Far Cry might have been the logical comparison for Arkane to draw, but perhaps not a favourable one. Yes, Redfall is structured around hubs and safehouses from which you accept missions and plot a course across the map, taking in side activities and picking off patrols as you go. But there’s nothing as substantial as Far Cry’s outposts hidden between Redfall’s seaside homes and cornfields, nor any of Ubisoft’s wildlife or road traffic. Perhaps, eight iterations down the line, a Redfall open world could be comparably lively; as it stands, the act of moving through the town more readily recalls Outbreak, the freeroaming Call of Duty Zombies mode in which you and three pals turn houses upside down for loot before converging on a combat objective. A perfectly fine format, but not one that convinces as a living world.
Of course, the place feels much less empty in co-op, where your unusual traversal and combat powers combine in creative and unexpected ways. Playing as Layla, “the telekinetic threat in student debt”, I soon fell in love with the spectral elevator which flings her high into the air; a friend, meanwhile, experimented with Devinder’s translocator, a grenade that creates an exit portal for teleportation. Before long, we’d discovered a way to combine the two, and with practice, could scale cliffs and water towers in an instant - a double-act that never got old.
It’s fair to say Redfall gets better with time. A second map introduces rival cultist factions who, when not locked in bugged battles where neither side can injure the other, keep the streets busy and tempt you down from the rooftops for impromptu scuffles. And as your knowledge of the setting accumulates through hundreds of found notes - diary entries, meal prep schedules, surprisingly moving church sermons - the buildings themselves are imbued with added meaning. A picture emerges of Redfall, the town: sleepy enough that it couldn’t rouse itself to counter an elite come to bleed it dry, but with roots so deep that its community continues to exist underground - its vicars and doctors holed up in fire stations and maritime museums.
But a story delivery system of this kind doesn’t suit multiplayer. It takes real doggedness to finish reading a note while a friend stumbles across a Bellwether security patrol and yells for help. Paradoxically, you get the best of Redfall’s combat in co-op, but wring the most out of its writing alone.
You’ll need to be dogged, too, to put up with the technical issues. While Redfall’s reported performance problems haven’t materialised for me on a powerful PC, I’ve been laid low by bugs that trapped me in the terrain or blocked the view of my sniper scope. A teammate repeatedly found crouch disabled, and stealth with it. Often the only way to reset was to quit out and start again from the nearest safehouse.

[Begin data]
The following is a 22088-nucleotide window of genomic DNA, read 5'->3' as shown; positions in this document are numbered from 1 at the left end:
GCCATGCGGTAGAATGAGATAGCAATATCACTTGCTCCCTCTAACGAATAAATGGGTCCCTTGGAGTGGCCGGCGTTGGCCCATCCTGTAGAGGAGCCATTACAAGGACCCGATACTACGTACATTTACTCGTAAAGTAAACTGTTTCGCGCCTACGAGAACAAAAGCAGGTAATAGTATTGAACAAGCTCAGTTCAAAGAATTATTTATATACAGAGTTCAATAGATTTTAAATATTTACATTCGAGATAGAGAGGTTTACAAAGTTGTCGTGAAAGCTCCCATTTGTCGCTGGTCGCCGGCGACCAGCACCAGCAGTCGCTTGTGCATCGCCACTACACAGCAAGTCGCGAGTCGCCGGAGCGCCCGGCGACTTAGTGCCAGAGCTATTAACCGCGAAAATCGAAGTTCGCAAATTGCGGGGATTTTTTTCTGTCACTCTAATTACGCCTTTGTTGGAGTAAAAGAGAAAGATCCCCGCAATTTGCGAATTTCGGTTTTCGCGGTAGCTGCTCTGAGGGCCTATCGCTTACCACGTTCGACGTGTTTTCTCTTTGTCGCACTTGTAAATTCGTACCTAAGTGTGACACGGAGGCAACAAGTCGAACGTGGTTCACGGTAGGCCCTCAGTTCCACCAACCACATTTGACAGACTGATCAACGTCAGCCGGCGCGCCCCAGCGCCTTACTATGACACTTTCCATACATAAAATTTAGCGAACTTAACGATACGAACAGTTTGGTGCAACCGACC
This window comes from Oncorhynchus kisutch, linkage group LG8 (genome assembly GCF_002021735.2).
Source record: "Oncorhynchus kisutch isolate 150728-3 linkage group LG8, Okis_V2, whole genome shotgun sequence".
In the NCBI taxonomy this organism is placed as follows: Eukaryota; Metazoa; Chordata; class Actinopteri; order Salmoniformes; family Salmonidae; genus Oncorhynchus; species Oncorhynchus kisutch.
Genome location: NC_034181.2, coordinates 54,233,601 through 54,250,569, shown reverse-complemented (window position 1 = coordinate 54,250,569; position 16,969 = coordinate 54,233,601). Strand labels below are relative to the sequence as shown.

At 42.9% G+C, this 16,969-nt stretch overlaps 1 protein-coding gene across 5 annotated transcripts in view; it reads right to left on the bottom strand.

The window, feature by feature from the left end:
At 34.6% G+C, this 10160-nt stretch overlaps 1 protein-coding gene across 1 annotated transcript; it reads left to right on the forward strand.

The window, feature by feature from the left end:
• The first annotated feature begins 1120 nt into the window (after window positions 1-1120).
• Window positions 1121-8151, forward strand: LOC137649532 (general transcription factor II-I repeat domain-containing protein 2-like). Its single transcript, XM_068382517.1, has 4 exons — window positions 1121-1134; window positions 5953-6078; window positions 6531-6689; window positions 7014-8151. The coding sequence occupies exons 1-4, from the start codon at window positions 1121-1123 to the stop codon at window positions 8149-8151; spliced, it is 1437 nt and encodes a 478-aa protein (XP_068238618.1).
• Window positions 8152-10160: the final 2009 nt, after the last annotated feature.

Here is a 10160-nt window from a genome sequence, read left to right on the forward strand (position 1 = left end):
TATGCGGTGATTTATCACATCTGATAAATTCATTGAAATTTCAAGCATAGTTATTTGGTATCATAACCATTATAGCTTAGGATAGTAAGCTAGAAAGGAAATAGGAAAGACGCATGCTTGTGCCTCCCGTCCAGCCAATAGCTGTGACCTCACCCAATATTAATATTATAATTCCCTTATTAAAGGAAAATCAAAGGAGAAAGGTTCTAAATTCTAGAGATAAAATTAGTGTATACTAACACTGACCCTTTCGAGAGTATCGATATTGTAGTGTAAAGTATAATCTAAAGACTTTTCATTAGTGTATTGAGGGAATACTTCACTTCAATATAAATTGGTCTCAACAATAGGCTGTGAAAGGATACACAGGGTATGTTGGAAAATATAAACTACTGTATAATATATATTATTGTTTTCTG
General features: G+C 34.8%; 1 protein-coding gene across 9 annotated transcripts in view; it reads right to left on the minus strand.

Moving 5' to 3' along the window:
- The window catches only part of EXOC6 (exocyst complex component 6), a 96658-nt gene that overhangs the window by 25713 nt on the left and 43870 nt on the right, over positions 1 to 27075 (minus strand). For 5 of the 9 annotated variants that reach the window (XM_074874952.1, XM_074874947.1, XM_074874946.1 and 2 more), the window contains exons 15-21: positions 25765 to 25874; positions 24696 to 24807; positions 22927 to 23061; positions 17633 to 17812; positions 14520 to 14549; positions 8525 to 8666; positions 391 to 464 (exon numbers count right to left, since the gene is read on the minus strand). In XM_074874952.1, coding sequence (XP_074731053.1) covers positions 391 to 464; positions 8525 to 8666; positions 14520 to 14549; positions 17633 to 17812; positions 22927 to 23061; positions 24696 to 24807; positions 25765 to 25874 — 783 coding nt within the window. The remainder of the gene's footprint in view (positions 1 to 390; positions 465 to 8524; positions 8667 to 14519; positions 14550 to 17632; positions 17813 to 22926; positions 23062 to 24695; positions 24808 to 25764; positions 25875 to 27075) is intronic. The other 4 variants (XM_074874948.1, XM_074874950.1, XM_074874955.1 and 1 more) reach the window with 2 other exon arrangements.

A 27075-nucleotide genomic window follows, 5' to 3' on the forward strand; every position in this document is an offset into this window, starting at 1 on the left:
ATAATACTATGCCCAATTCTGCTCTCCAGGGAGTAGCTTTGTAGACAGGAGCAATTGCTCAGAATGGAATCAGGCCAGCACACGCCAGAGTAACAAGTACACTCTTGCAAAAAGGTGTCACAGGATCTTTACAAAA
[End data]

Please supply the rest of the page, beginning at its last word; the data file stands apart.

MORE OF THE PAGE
All in all, there’s a sense co-op isn’t nearly as convenient as it should be. Want to join a solo friend mid-session? You can’t: they’ll need to start from a different menu to host. Need to drop out early? That’ll make you unpopular, since the whole squad will be booted out of the game. As for trying out a different character mid-campaign, forget it. You’ll be so underlevelled as to make that impossible too.
Worst of all, story progress is tied only to the host - dooming their guests to play through the same missions again should they want to play in solo. Perhaps all of these restrictions are fine if you treat Redfall like a D&D campaign - meeting at the same time each week to play with the same people. But I remember a time when co-op shooters were considered a low-commitment pastime.
There’s a mission midway through Redfall’s first map named House of Echoes, in which you investigate the estate of a vampire god and former doctor named the Hollow Man. First, you see the place as it is, haunted and delapidated, before diving into a doll’s house to see it restored. Dishonored 2 fans will think instantly of A Crack in the Slab, a beloved mission in which you flit between the past and present of a manor at will. Only, the Hollow Man’s crib isn’t nearly so dynamic, nor so ripe with possibilities.
It’s hard not to view all of Redfall in these terms. As an echo of Arkane’s past glories - one in which the studio’s unique voice can still be heard, but more faintly than we’ve come to expect.
Redfall was reviewed on PC, with a code provided by Bethesda.